Severe illness from COVID-19 develops in less than 10% of infected individuals. Since the beginning of the coronavirus pandemic, experts have been working to understand what causes differences in the severity of infection.
Extensive genetic research has produced greater understanding of what role genes play in disease severity, why some people may never get COVID-19, and even how people’s emotional response to the pandemic in general may be tied to genetic factors.
Recent findings using whole genome sequencing (WGS) reveal host factors that may lead to severe illness from COVID-19. Researchers from the Genetics of Mortality in Critical Care (GenOMICC) study, a global collaboration to study genetics in critical illness led by the University of Edinburgh in partnership with Genomics England, used WGS in 7,491 critically ill COVID-19 patients from 224 intensive care units (ICUs) in England and compared them with 48,400 controls. This allowed the team to create a map and identify genetic variation linked to COVID-19 severity. Sixteen new genetic variations were identified in ICU patients when compared to the DNA of other groups. Variation in genes that control blood clotting may explain the observations related to clotting abnormalities seen in severe cases of COVID-19. This study provides key insights into both disease severity and disease process – a big step toward designing effective treatment.
While most research in this area focused on genetic factors impacting the disease itself, the COVID-19 pandemic also provided a unique opportunity to conduct studies to explore the impact of genetics on wellbeing. In a recent study by the University of Groningen, Netherlands, researchers explored the role of genetics in individuals’ personal experiences during the pandemic. They found that certain individuals had a genetic tendency to feel better than others and that genetic tendency had a strong influence on how people perceived quality of life. The findings also demonstrated that the contribution of genetics to complex traits like wellbeing can change over time.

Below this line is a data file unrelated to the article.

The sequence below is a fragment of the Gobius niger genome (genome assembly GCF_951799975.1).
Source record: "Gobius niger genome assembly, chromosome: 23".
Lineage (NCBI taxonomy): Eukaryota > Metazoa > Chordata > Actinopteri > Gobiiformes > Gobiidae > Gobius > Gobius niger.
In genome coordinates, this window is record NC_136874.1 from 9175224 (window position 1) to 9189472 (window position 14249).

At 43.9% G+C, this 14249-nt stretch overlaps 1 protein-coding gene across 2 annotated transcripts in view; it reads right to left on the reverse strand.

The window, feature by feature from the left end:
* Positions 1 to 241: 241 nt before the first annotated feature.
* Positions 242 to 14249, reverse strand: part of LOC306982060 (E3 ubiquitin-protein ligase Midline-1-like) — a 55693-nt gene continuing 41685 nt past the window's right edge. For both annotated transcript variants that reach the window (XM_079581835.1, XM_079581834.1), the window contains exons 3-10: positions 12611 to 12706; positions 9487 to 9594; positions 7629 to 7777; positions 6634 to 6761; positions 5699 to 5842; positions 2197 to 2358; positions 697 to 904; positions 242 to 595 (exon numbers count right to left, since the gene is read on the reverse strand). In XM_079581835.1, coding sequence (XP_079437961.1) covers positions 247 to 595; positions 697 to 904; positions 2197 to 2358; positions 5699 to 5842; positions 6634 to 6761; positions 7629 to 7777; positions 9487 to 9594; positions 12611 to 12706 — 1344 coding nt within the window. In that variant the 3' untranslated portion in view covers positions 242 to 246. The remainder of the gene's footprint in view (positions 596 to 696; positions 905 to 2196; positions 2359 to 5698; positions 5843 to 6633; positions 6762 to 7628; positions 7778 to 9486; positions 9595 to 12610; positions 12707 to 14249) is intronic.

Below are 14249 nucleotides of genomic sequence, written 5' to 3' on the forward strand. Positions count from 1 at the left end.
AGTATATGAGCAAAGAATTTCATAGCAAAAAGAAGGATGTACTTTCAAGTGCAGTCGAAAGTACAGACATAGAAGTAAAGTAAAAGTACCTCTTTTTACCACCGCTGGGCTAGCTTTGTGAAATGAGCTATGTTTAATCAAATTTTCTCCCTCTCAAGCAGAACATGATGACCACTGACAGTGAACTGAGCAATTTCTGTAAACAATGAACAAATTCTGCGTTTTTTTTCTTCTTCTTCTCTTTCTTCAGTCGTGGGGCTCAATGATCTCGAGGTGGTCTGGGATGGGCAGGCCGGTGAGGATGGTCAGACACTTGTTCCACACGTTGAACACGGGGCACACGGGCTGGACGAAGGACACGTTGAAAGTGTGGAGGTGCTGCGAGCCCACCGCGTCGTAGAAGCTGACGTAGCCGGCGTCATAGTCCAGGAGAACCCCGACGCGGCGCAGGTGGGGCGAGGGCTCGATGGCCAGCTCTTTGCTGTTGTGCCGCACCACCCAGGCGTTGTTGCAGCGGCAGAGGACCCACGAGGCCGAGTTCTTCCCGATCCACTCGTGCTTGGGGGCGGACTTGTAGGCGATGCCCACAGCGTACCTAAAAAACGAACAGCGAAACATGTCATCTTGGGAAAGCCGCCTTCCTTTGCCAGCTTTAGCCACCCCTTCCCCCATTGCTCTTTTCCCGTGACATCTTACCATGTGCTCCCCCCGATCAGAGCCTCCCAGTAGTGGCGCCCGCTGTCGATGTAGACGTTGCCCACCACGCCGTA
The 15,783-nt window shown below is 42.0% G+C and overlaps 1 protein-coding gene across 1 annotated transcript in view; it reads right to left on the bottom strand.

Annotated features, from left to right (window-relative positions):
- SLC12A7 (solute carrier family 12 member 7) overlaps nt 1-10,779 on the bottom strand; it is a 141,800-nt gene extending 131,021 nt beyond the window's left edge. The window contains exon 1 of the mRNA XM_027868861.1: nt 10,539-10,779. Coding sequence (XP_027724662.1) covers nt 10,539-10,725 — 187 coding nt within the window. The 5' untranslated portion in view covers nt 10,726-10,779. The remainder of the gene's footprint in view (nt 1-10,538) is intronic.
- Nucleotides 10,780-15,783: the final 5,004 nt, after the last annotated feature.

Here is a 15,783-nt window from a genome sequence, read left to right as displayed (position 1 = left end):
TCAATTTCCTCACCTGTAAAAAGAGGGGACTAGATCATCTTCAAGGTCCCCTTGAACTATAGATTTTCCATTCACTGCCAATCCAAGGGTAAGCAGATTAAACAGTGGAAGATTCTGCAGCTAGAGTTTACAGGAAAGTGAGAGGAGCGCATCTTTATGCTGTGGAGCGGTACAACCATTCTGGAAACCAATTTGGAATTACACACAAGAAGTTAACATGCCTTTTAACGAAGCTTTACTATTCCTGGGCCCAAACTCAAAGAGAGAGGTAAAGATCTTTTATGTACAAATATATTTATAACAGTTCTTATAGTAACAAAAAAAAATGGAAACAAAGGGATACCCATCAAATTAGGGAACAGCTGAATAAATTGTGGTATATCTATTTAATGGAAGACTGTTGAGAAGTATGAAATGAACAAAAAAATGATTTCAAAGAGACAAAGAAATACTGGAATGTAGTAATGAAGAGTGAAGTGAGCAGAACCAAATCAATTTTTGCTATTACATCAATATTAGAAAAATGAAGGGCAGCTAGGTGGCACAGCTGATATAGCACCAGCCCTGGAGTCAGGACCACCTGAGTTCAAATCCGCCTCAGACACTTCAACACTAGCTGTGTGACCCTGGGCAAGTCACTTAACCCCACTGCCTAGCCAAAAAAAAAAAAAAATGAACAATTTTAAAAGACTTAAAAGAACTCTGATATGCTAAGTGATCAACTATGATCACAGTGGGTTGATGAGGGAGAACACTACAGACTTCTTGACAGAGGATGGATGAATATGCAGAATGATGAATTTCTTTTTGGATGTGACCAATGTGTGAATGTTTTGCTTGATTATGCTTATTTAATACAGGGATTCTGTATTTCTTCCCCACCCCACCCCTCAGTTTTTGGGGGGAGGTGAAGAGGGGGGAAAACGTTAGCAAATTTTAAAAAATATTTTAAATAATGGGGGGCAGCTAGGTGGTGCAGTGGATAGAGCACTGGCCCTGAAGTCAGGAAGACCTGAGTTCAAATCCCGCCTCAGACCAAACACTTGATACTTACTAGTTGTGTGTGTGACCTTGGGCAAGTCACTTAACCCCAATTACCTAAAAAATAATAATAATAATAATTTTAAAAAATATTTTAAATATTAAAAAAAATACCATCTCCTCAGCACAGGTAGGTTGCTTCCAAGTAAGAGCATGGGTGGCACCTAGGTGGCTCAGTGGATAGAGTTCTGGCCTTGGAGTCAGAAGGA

COVID-19 gave rise to increased genomic surveillance globally. Per data collected by the World Health Organization (WHO), only 54% of countries had this capacity in March 2021. By January 2022, owing to major investments made during the pandemic, this increased to 68%, with more than 43% publishing their sequence data. Understanding the importance of genomic surveillance, the WHO has recently released its “Global genomic surveillance strategy for pathogens with pandemic and epidemic potential” (view here).
Genome-wide association studies (GWAS) have helped distinguish loci associated with specific symptoms such as loss of taste and smell in COVID-19 patients, as well as specific markers associated with severity such as pneumonia after infection. Future GWAS studies could possibly reveal more about long COVID-19 symptoms.
Insurers should continue to study the impact of COVID-19 to understand the drivers of disease severity. As in many other fields of medicine and science, genetics is now providing new insights into the treatment and management of COVID-19. Experts hope that leveraging this greater understanding will help reduce the number of lives lost to the disease, as well as the burden of COVID-19 on society.